K.I. Knight Interview – First Africans and Slavery’s 17th Century Virginia Evolution (Pillars of 17th Century Virginia Society, Part 4)

1619 was a pivotal year in Virginia for many reasons, but author K.I. Knight says that one key issue that did not begin in 1619 was slavery. The “Twenty and odd” did arrive in August 1619, but according to Ms. Knight’s meticulous research the “Twenty” were in fact 14 at first, and many of those 14 went on to help save the colony after the 1622 uprising before securing land of their own. Some of them, like Anthony Johnson, even owned slaves themselves.

For sure, slavery seems to have been around the Virginia landscape in some form by the 1640s,  but it wasn’t the institution that it became by the 18th and 19th centuries. Kathryn puts together an astounding narrative weaving extant court and genealogical records together to prove that the immoral institution evolved over time, before it became legally organized by the late 1690s and early 1700s. Exact beginning dates are hard to pin down, largely due to lost records. Regardless, the foundations for American slavery were being set during the 17th Century, and this episode discusses those foundations as they occurred in Virginia.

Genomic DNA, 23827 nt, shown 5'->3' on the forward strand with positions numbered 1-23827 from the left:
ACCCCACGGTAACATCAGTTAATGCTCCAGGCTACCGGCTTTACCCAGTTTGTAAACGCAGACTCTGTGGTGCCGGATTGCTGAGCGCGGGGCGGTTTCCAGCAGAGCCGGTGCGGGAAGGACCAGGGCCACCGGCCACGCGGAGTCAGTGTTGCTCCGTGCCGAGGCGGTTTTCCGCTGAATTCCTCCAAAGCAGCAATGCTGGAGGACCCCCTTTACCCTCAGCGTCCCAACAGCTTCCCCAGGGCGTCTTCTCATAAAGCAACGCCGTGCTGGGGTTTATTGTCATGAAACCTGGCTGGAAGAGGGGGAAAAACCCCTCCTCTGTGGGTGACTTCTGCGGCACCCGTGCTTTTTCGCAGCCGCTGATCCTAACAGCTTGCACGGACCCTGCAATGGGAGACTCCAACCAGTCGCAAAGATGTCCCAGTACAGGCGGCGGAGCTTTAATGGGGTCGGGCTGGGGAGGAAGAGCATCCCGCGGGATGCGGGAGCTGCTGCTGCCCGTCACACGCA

LINKS TO THE PODCAST:

K.I. Knight’s Books and Links:

 

 

All photography used on this site is owned and copyrighted by the author. The Featured Image is of author Kathryn Hall Knight at Fort Monroe.

**Special thanks to Terry Brown at Fort Monroe, who graciously lent his office to Kathryn and me for this interview. If you haven’t heard my interview with Terry, please, find that here.

Music used for this episode – Louis Armstrong and the Mills Brothers,”Carry Me Back to Old Virginia” available on iTunes, and Symphony No. 7 in C Major, Op. 60 “Leningrad”: IV. Allegro Non Troppo by Dmitri Shostakovich, performed by the Chicago Symphony Orchestra directed by Leonard Bernstein, also available on iTunes.

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